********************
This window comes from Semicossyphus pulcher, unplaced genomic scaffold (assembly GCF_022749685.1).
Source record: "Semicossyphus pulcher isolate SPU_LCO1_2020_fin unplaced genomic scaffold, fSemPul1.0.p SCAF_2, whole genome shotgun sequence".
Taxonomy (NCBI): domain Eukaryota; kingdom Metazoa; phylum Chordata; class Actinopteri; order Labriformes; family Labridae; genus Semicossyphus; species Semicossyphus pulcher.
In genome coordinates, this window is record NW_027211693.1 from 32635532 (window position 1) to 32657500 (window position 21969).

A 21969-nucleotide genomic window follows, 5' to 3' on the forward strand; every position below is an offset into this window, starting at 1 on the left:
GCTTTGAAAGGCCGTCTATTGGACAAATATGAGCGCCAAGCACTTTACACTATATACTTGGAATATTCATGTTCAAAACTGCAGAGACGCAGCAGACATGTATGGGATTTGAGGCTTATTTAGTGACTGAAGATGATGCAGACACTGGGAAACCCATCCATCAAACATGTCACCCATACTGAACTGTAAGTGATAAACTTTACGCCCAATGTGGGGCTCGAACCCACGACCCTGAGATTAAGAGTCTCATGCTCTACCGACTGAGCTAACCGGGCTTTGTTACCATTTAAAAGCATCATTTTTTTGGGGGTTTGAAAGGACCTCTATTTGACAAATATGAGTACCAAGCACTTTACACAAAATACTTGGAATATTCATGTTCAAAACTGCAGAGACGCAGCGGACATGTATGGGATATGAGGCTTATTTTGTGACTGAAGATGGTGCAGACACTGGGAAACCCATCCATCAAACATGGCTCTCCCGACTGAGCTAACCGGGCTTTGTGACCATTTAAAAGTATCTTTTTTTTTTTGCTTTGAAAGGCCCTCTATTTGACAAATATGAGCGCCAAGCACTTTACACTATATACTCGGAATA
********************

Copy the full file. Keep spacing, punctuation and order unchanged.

This window comes from Semicossyphus pulcher, unplaced genomic scaffold (assembly GCF_022749685.1).
Source record: "Semicossyphus pulcher isolate SPU_LCO1_2020_fin unplaced genomic scaffold, fSemPul1.0.p SCAF_2, whole genome shotgun sequence".
Taxonomy (NCBI): domain Eukaryota; kingdom Metazoa; phylum Chordata; class Actinopteri; order Labriformes; family Labridae; genus Semicossyphus; species Semicossyphus pulcher.
In genome coordinates, this window is record NW_027211693.1 from 32635532 (window position 1) to 32657500 (window position 21969).

A 21969-nucleotide genomic window follows, 5' to 3' on the forward strand; every position below is an offset into this window, starting at 1 on the left:
GCTTTGAAAGGCCGTCTATTGGACAAATATGAGCGCCAAGCACTTTACACTATATACTTGGAATATTCATGTTCAAAACTGCAGAGACGCAGCAGACATGTATGGGATTTGAGGCTTATTTAGTGACTGAAGATGATGCAGACACTGGGAAACCCATCCATCAAACATGTCACCCATACTGAACTGTAAGTGATAAACTTTACGCCCAATGTGGGGCTCGAACCCACGACCCTGAGATTAAGAGTCTCATGCTCTACCGACTGAGCTAACCGGGCTTTGTTACCATTTAAAAGCATCATTTTTTTGGGGGTTTGAAAGGACCTCTATTTGACAAATATGAGTACCAAGCACTTTACACAAAATACTTGGAATATTCATGTTCAAAACTGCAGAGACGCAGCGGACATGTATGGGATATGAGGCTTATTTTGTGACTGAAGATGGTGCAGACACTGGGAAACCCATCCATCAAACATGGCTCTCCCGACTGAGCTAACCGGGCTTTGTGACCATTTAAAAGTATCTTTTTTTTTTTGCTTTGAAAGGCCCTCTATTTGACAAATATGAGCGCCAAGCACTTTACACTATATACTCGGAATA